Today I put a time countdown clicker for the Nanana River Ice Classic on this blog. Every year the residents of Alaska buy a ticket making a guess at what day and time the Nenana River breaks up and flows down river.
Tripod set up on the ice waiting for breakup
Alaskans wager thousands of dollars yearly on the day and time of the break up of the Tanana River. The prize is worth it - over $300,000 this year, and that is only the main contest - minute pools abound, too.
Large grooves are cut into the frozen Tanana River ice about 300 feet from shore. Volunteers lends their muscles to pull on ropes to stand a wooden tripod upright. Holes are drilled in the ice, allowing water to seep upwards, filling in the grooves to freeze the tripod in place.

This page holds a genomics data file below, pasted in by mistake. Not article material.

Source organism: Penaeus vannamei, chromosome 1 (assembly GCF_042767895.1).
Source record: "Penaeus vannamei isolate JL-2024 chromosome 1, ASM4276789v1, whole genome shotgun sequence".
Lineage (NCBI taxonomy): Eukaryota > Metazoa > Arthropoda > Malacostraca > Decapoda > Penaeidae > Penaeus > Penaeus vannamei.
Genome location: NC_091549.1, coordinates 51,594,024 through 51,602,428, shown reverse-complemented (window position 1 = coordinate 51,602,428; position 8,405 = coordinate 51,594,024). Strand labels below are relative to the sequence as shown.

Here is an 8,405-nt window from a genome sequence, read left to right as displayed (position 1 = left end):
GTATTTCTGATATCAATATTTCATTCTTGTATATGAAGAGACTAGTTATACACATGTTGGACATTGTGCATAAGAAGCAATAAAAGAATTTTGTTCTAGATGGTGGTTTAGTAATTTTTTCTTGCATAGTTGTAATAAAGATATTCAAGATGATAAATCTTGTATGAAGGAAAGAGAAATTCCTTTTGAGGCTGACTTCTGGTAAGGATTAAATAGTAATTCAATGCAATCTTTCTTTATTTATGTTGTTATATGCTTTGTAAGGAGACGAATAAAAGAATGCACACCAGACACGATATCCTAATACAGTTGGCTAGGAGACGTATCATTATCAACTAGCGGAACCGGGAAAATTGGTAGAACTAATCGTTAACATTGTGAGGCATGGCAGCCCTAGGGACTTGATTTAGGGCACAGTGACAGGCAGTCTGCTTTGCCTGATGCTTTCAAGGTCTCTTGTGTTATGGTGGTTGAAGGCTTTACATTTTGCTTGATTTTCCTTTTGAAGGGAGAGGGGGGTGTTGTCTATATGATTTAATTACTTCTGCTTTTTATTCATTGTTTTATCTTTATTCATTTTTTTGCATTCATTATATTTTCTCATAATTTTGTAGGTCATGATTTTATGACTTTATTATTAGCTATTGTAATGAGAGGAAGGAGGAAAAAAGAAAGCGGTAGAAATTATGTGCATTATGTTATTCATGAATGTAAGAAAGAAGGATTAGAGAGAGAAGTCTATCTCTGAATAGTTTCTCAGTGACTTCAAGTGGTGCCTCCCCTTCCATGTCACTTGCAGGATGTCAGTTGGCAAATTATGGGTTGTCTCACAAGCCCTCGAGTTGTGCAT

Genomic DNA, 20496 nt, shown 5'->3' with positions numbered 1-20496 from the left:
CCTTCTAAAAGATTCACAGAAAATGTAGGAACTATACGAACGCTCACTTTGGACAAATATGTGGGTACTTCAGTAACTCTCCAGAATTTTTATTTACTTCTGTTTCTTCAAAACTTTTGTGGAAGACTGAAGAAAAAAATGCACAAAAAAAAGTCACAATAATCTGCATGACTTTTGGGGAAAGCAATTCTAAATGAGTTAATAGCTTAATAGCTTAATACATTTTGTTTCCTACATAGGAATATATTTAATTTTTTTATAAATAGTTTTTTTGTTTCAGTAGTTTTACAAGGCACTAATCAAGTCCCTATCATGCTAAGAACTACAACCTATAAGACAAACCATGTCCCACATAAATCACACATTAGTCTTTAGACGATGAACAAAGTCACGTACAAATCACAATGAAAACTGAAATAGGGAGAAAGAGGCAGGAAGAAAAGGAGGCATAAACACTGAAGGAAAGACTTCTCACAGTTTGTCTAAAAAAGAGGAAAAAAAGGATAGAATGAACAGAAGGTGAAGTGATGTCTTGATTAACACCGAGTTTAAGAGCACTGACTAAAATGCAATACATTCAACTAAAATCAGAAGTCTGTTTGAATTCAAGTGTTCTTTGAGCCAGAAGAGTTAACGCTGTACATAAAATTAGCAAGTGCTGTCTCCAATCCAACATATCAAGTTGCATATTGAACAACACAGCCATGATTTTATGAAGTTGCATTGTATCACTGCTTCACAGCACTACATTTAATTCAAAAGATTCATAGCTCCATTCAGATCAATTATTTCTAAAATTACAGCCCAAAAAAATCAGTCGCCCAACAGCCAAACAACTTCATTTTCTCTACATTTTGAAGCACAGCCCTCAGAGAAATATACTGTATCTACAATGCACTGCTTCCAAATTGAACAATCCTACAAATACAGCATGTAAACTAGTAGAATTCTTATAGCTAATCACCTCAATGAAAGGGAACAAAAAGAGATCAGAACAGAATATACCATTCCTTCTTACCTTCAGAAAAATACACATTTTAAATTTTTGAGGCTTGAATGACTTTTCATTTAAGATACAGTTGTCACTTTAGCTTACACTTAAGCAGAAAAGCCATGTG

A watchtower erected next to the tripod holds the official clock of the most recent breakup, and provides a "photo opportunity" for visitors while they wait for the ice to move.
Once the ice has thawed to the point where walking on it is no longer safe, a wire is attached from the watchtower on shore to the top of the tripod, and rigged up to a clock mechanism so that the clock will be stopped when the tripod moves 100 feet. Watchmen monitor from the time the clock is activated until the ice has gone out. A siren will alert the townspeople to the tripod's first movement.
When the tripod trips the clock, spring has officially arrived, and Interior Alaska's rivers are once more navigable. And someone is a lot richer.
Closeup of a tripod set up on dry land